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I have a text from the Nebonidus Harran inscriptions that I want to specifically reference in my paper. The quote looks like this:

…(But) the sons of Babylon, Borsippa,
15. Nippur, Ur, Erech, Larsa, priests (and)
16. people of the capitals of Akkad, against his great
17. divinity offended, whenever(?) they sought after (anything) they did wickedly,
18. they knew not the wrath, (the resentment), of the king of the gods, (even) Nannar,
19. they forgot their duty, whenever(?) they talked (it was) treason…

How do I input this text? Do I keep it in separate lines like they have it in the inscription? Or do I remove the numbers and put it all together?

I am using the MLA format in my paper. It will be a Research/Argumentative paper.

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A common way to quote lines of text in continuous running text is to separate the lines by forward slashes:

The Nebonidus Harran inscriptions says: "... (But) the sons of Babylon, Borsippa, / Nippur, Ur, Erech, Larsa, priests (and) / people of the capitals of Akkad ..." (Nebonius Harran 14-16) From this description we can infer that bla bla.

This is appropriate for poems, Bible verses, ancient manuscripts, and inscriptions. I don't know the source, so I made one up; just make sure you add the line numbers to your citation.

But usually only very brief quotations are given in text. If the quotation is longer (than 40 words), then you should cite the text as a block quote, if possible with the lines preserved as in the original.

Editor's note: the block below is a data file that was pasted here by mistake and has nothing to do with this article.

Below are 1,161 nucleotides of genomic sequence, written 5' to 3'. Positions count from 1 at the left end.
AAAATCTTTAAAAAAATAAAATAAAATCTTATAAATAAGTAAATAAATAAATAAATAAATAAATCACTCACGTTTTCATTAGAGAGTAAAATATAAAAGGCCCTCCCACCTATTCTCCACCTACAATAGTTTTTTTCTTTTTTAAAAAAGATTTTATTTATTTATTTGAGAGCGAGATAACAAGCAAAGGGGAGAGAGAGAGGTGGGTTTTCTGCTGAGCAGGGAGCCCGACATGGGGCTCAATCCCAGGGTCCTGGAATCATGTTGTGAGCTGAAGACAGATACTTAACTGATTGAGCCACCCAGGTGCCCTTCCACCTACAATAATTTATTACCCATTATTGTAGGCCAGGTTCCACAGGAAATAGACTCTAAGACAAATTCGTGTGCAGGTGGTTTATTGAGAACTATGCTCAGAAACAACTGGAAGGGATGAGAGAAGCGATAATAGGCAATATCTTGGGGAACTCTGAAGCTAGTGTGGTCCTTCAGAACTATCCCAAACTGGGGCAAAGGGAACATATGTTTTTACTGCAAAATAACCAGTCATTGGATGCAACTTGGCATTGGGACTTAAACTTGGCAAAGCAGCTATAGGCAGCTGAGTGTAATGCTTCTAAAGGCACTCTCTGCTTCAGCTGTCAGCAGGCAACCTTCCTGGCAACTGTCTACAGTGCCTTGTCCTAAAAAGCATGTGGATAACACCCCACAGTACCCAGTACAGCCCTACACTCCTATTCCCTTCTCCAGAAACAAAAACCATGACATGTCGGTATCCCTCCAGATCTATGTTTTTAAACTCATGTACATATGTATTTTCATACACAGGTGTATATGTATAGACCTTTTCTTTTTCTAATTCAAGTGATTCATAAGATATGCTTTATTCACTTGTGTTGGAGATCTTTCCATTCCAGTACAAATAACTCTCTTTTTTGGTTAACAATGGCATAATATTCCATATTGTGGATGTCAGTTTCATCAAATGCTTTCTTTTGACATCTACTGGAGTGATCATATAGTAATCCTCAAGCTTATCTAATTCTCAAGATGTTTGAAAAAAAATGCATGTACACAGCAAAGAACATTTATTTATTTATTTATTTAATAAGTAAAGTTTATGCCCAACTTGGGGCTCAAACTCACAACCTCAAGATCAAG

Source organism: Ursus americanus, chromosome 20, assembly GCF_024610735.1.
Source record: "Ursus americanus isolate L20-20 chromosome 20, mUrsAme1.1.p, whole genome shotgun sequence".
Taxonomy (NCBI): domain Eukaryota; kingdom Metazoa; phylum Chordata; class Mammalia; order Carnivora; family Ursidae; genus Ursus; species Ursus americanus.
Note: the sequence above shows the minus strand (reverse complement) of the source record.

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I looked it up on this site: owl.english.purdue.edu (emphasis mine)

Long quotations

For quotations that are more than four lines of prose or three lines of verse, place quotations in a free-standing block of text and omit quotation marks. Start the quotation on a new line, with the entire quote indented ½ inch from the left margin; maintain double-spacing. Only indent the first line of the quotation by an additional quarter inch if you are citing multiple paragraphs. Your parenthetical citation should come after the closing punctuation mark. When quoting verse, maintain original line breaks. (You should maintain double-spacing throughout your essay.)

While your quote is not in verse form in the sense that they are supposed to be part of a "poetic rhythm" I would argue that these lines are supposed to be kept separate, similar to "the short numbered divisions of a chapter in the Bible or other scripture". Especially the "other scripture" part seems to apply to your usecase.

As you have multiple lines you should therefore keep them on separate lines and keep the numbers.

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